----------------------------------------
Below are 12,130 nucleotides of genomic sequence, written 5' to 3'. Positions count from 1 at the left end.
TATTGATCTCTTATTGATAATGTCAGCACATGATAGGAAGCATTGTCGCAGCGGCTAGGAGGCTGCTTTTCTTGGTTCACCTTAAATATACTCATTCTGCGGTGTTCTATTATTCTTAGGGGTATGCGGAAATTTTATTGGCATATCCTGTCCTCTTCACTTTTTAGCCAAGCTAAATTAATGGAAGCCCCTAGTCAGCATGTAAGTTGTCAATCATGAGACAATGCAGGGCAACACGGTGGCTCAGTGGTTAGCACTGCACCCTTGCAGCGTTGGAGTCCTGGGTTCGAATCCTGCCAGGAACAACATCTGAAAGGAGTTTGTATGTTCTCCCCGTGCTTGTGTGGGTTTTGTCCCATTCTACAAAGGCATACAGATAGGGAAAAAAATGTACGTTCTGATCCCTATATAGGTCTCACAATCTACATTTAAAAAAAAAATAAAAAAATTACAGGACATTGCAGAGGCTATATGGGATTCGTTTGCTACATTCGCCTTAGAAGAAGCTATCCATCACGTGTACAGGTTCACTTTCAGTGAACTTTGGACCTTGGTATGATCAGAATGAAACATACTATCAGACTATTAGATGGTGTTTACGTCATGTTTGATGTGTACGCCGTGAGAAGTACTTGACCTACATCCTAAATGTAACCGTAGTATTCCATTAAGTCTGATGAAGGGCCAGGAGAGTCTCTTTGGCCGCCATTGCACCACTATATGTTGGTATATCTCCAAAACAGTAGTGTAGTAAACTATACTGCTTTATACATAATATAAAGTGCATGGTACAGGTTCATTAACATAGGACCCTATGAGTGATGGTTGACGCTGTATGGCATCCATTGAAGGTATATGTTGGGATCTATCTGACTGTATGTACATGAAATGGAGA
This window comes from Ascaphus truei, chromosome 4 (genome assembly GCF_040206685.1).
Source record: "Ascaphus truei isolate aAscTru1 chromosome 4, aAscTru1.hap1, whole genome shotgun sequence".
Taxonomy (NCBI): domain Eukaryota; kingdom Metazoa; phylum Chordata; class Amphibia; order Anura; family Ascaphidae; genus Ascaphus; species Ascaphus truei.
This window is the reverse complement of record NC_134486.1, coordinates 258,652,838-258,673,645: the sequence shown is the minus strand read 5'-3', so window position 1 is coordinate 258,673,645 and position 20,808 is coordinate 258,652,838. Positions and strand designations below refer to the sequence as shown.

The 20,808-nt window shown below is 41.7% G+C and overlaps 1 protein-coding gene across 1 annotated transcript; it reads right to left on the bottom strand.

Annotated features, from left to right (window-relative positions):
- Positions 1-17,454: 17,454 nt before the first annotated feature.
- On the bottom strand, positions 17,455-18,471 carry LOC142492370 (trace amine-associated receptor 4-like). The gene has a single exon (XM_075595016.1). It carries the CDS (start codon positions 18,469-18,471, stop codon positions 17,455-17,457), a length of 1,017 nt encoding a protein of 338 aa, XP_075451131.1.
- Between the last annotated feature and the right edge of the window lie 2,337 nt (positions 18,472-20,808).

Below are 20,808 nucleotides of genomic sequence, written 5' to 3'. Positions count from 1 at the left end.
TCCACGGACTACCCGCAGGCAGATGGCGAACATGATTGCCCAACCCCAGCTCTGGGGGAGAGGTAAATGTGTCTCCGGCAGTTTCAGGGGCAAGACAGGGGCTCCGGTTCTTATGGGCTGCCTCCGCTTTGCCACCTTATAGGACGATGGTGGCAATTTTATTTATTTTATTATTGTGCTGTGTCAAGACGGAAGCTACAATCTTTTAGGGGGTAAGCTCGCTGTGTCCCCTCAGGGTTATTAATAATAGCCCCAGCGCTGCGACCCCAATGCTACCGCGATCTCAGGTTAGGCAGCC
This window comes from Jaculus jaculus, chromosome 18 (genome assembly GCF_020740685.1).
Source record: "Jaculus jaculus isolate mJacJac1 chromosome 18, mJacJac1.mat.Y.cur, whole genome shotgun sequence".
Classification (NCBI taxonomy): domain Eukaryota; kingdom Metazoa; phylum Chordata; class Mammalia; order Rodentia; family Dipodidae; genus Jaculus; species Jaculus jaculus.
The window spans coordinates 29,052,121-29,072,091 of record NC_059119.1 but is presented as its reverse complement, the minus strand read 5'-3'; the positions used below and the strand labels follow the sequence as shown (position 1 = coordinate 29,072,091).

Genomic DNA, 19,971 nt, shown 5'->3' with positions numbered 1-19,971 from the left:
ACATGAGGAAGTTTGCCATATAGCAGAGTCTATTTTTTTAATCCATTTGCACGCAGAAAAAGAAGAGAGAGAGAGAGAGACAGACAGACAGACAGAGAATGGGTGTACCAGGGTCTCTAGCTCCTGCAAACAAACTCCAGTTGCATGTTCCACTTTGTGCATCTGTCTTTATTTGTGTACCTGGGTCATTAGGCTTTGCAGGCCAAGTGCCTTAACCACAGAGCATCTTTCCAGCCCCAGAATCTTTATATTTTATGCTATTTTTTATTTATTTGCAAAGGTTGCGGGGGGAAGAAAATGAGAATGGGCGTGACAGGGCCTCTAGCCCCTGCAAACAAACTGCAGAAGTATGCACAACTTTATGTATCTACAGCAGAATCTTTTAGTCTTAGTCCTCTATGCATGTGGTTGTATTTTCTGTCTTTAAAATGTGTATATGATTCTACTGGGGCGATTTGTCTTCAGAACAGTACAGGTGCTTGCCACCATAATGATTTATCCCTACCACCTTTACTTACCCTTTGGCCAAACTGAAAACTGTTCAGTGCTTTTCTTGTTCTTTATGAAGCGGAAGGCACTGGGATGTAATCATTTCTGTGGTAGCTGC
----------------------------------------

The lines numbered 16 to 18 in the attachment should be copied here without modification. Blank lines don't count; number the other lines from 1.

Classification (NCBI taxonomy): domain Eukaryota; kingdom Metazoa; phylum Chordata; class Mammalia; order Rodentia; family Dipodidae; genus Jaculus; species Jaculus jaculus.
The window spans coordinates 29,052,121-29,072,091 of record NC_059119.1 but is presented as its reverse complement, the minus strand read 5'-3'; the positions used below and the strand labels follow the sequence as shown (position 1 = coordinate 29,072,091).

Genomic DNA, 19,971 nt, shown 5'->3' with positions numbered 1-19,971 from the left: